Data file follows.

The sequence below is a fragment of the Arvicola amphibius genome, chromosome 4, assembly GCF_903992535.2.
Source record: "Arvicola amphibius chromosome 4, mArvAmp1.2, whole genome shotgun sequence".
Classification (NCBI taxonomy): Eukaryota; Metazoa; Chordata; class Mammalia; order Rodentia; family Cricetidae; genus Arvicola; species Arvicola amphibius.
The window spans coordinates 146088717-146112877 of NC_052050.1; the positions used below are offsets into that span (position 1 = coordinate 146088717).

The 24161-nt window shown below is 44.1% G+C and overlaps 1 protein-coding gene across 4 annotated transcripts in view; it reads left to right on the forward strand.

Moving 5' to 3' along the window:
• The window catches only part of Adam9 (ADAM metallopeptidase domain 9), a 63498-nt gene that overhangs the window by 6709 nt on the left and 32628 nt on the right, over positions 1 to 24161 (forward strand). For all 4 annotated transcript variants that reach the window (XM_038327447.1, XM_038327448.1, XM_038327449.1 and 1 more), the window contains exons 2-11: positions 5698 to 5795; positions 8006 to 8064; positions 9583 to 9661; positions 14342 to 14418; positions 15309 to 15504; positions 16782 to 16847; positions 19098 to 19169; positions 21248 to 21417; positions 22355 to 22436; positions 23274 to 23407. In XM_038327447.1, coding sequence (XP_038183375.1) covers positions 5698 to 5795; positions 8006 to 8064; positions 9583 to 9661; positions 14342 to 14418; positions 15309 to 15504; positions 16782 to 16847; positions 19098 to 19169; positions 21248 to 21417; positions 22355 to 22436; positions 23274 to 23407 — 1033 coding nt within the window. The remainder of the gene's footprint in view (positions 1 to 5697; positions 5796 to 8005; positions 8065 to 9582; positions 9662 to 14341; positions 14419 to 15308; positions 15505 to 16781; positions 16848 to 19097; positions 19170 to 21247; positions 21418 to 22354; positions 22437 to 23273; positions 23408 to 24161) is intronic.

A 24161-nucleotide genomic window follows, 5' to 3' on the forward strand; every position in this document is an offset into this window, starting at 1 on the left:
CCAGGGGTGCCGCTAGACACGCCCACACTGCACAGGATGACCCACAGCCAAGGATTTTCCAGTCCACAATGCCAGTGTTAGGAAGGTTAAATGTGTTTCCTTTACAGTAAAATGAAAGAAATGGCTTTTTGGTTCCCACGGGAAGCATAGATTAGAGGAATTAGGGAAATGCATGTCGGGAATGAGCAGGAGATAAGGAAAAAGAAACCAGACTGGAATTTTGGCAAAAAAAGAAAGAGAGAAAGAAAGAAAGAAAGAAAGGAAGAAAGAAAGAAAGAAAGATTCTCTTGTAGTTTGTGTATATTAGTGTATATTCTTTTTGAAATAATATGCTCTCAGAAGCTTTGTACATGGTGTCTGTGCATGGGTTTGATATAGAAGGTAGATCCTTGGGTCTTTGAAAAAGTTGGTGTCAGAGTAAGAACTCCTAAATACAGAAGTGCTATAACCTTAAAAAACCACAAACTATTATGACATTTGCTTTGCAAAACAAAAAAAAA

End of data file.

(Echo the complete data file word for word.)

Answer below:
The sequence below is a fragment of the Arvicola amphibius genome, chromosome 4, assembly GCF_903992535.2.
Source record: "Arvicola amphibius chromosome 4, mArvAmp1.2, whole genome shotgun sequence".
Classification (NCBI taxonomy): Eukaryota; Metazoa; Chordata; class Mammalia; order Rodentia; family Cricetidae; genus Arvicola; species Arvicola amphibius.
The window spans coordinates 146088717-146112877 of NC_052050.1; the positions used below are offsets into that span (position 1 = coordinate 146088717).

The 24161-nt window shown below is 44.1% G+C and overlaps 1 protein-coding gene across 4 annotated transcripts in view; it reads left to right on the forward strand.

Moving 5' to 3' along the window:
• The window catches only part of Adam9 (ADAM metallopeptidase domain 9), a 63498-nt gene that overhangs the window by 6709 nt on the left and 32628 nt on the right, over positions 1 to 24161 (forward strand). For all 4 annotated transcript variants that reach the window (XM_038327447.1, XM_038327448.1, XM_038327449.1 and 1 more), the window contains exons 2-11: positions 5698 to 5795; positions 8006 to 8064; positions 9583 to 9661; positions 14342 to 14418; positions 15309 to 15504; positions 16782 to 16847; positions 19098 to 19169; positions 21248 to 21417; positions 22355 to 22436; positions 23274 to 23407. In XM_038327447.1, coding sequence (XP_038183375.1) covers positions 5698 to 5795; positions 8006 to 8064; positions 9583 to 9661; positions 14342 to 14418; positions 15309 to 15504; positions 16782 to 16847; positions 19098 to 19169; positions 21248 to 21417; positions 22355 to 22436; positions 23274 to 23407 — 1033 coding nt within the window. The remainder of the gene's footprint in view (positions 1 to 5697; positions 5796 to 8005; positions 8065 to 9582; positions 9662 to 14341; positions 14419 to 15308; positions 15505 to 16781; positions 16848 to 19097; positions 19170 to 21247; positions 21418 to 22354; positions 22437 to 23273; positions 23408 to 24161) is intronic.

A 24161-nucleotide genomic window follows, 5' to 3' on the forward strand; every position in this document is an offset into this window, starting at 1 on the left:
CCAGGGGTGCCGCTAGACACGCCCACACTGCACAGGATGACCCACAGCCAAGGATTTTCCAGTCCACAATGCCAGTGTTAGGAAGGTTAAATGTGTTTCCTTTACAGTAAAATGAAAGAAATGGCTTTTTGGTTCCCACGGGAAGCATAGATTAGAGGAATTAGGGAAATGCATGTCGGGAATGAGCAGGAGATAAGGAAAAAGAAACCAGACTGGAATTTTGGCAAAAAAAGAAAGAGAGAAAGAAAGAAAGAAAGAAAGGAAGAAAGAAAGAAAGAAAGATTCTCTTGTAGTTTGTGTATATTAGTGTATATTCTTTTTGAAATAATATGCTCTCAGAAGCTTTGTACATGGTGTCTGTGCATGGGTTTGATATAGAAGGTAGATCCTTGGGTCTTTGAAAAAGTTGGTGTCAGAGTAAGAACTCCTAAATACAGAAGTGCTATAACCTTAAAAAACCACAAACTATTATGACATTTGCTTTGCAAAACAAAAAAAAA